A Time to Talk by Robert Frost

‘A Time to Talk’ by Robert Frost is a ten line poem that is contained within one block of text. Frost has chosen to imbue this piece with a specific rhyme scheme, following the pattern of abcadbceed. The pattern is loose, with the matching rhymes scattered throughout the ten lines. This choice unifies the text but also keeps the reader from knowing which lines are going to rhyme and when. There is an element of surprise to the form. The same can be said for the rhythmic pattern as there is not set standard for the lines, although all contain between six and nine syllables. 

Frost’s poem is quite short, this means that there are no extraneous details to distract a reader from his main theme: friendship. It becomes clear as the poem progresses that Frost’s interest in writing ‘A Time to Talk’ was in speaking on the value of friendship and the place it should take within one’s life. Nothing is more important to his speaker than the waiting companion. This is seen clearly through his disregard for his work and the effort taken to see what his friend on the horse has to say. 

Frost also uses a number of other techniques such as alliteration to improve the sound and flow of his lines. One such instance is with the words “hills” “haven’t” and “hoed” in the fourth line. It takes effort to speak these words just as the speaker is labouring over his fields. A reader can also see alliteration in line three with the words “stand” and “still,” as well as in line six with “ time to talk”. You can read the full poem here.


Summary of A Time to Talk 

‘A Time to Talk’ by Robert Frost speaks on the importance of friendship and how nothing should get in the way of greeting a friend who has come to visit.

The poem begins with the speaker describing a situation in which his “friend calls” to him “from the road.” This person has come on their horse in order to tell him something, or perhaps just to chat. Neither the reader nor the speaker are aware of what the friend has to say. This is not an important part of the narrative. Of greater interest to Frost is the speaker’s choice to set aside his “hoe,” disregard the fields he has yet to work and go speak to his friend.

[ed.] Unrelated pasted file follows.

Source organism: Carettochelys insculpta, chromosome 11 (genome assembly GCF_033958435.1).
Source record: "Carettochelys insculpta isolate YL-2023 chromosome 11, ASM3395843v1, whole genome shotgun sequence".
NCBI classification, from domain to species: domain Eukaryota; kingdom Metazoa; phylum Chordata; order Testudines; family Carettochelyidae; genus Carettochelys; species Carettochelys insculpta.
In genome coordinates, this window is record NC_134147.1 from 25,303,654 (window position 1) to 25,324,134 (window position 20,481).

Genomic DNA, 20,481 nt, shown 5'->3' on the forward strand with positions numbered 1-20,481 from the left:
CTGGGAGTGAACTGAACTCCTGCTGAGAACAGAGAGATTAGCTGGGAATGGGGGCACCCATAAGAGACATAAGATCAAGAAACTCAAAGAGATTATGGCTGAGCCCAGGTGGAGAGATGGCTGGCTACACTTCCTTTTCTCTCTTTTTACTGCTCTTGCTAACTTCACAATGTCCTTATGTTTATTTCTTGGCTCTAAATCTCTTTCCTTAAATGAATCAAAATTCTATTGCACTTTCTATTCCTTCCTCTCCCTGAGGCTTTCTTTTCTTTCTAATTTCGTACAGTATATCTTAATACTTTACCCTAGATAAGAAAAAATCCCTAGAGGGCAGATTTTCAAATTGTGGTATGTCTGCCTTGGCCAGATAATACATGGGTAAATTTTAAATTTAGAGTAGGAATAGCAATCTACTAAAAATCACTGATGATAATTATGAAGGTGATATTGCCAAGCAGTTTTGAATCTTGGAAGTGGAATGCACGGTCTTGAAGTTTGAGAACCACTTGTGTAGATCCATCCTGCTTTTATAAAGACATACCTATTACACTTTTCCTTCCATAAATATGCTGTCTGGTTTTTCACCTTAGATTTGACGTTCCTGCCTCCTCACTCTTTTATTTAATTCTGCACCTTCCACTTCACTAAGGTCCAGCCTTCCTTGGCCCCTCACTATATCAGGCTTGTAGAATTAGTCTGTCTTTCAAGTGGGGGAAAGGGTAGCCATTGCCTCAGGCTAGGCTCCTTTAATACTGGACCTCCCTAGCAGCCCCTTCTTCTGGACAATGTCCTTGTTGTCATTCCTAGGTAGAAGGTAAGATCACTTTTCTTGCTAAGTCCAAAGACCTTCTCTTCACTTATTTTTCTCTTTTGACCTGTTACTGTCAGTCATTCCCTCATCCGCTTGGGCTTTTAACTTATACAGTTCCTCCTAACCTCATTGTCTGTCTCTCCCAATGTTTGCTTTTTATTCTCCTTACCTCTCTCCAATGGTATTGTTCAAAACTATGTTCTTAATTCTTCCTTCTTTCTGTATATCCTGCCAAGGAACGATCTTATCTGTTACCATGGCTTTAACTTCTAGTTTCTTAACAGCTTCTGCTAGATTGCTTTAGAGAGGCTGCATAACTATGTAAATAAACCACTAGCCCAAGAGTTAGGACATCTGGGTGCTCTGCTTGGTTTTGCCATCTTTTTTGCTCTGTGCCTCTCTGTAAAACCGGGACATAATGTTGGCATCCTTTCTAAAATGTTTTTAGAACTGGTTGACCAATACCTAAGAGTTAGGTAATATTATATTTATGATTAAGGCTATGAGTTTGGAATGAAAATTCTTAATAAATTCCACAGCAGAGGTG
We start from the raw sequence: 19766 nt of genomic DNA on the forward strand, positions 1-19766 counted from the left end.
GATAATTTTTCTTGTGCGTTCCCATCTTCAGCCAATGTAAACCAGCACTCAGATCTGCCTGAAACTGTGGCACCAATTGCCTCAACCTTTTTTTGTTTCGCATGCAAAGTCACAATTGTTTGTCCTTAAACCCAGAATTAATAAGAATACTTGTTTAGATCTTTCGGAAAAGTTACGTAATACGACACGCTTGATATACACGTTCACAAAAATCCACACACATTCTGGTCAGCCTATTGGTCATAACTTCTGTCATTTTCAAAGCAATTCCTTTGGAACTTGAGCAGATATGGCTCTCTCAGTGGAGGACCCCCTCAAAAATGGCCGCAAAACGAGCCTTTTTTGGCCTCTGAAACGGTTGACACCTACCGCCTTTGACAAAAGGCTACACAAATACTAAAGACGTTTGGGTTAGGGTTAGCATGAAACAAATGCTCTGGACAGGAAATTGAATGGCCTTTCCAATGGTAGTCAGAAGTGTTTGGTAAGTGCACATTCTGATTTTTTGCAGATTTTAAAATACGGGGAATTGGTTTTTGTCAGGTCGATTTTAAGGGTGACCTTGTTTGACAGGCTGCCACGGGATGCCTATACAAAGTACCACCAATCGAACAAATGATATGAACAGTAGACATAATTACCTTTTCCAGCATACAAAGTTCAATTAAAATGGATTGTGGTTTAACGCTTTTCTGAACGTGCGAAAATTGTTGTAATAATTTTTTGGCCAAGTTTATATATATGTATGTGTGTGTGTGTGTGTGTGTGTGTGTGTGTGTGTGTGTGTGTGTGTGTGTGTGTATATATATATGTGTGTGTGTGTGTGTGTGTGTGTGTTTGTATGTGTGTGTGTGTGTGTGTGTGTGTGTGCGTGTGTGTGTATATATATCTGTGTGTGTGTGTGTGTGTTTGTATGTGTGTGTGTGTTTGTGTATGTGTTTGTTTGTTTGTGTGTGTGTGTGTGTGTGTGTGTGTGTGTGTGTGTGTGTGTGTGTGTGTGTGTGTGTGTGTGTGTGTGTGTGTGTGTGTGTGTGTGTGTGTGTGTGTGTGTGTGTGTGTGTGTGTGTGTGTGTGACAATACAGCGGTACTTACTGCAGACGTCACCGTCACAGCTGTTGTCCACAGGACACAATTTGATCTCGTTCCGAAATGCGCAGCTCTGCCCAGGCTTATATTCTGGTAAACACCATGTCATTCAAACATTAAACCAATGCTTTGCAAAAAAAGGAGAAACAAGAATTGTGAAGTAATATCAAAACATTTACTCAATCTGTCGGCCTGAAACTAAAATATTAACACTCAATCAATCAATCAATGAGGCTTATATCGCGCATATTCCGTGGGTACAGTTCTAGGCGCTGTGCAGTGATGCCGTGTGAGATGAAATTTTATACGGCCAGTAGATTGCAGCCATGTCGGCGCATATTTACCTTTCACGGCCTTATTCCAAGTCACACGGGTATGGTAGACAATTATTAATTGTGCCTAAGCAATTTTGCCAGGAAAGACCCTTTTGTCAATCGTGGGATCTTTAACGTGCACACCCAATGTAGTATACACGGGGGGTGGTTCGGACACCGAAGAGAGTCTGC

The speaker tells the reader what they should do by informing them of what they shouldn’t do. One should not “stand still and look around” then resort to shouting down the hill. This is not how one treats someone they care about. It does not matter how tired one is or what work is left to do, a good friend “plod[s]” down and has a “friendly visit.” 


Analysis of A Time to Talk

Lines 1-5 

In the first lines of this piece the speaker begins by recalling a situation, real or make believe, in which a friend calls to him from the road. He speaks like this is something that has happened more than once. He knows exactly what to do.

 The setting of this piece is at first unclear, but with the addition of words like “horse” and “hoed” it becomes clear that the speaker is working in a field on the land he owns.

The man on the horse does not get off to go and talk to the speaker. Instead he calls out, asking the speaker to come to him. The reason for this is unclear, perhaps to keep the horse out of the field. Frost never reveals to the reader what it is the speaker’s friend wants to tell him and it doesn’t matter. Just as the reader does not know what’s going on, neither does the speaker. He describes how in this moment his thoughts are not contained to his work, rather than worrying about “all the hills” he hasn’t “hoed” or dug up, he does not “stand still and…shout from where” he is. 

The speaker knows this is not the correct way to treat a friend. He then goes on t prove it by moving from his position to the wall.


Lines 6-10

At the beginning of the next set of lines the speaker continues to describe what it is one should not do when approached by a friend. One must remember that there is always time to talk and do whatever they can to make this happen. As if to prove this, the speaker depicts himself putting down his “hoe in the mellow ground” and “plod[ding]” over to his friend. 

With the addition of the words “mellow” and “plod” the speaker’s attitude towards his work, and perhaps his life as a whole, is flushed out. Although his work is necessary, he  does not enjoy the labour. This certainly makes it easier for him to set it to the side. 

His actions are very deliberate, no matter how tired he is. He is determined to talk to his friend. His next step is to place his hoe “Blade-end up” in the hole he’s digging. Once a reader gets to the end of this piece its clear that Frost is conveying the importance of friendship. He, or at least this particular speaker he is channeling, believes in maintaining friendships no matter the cost. One’s work and livelihood should not ever get in the way. 

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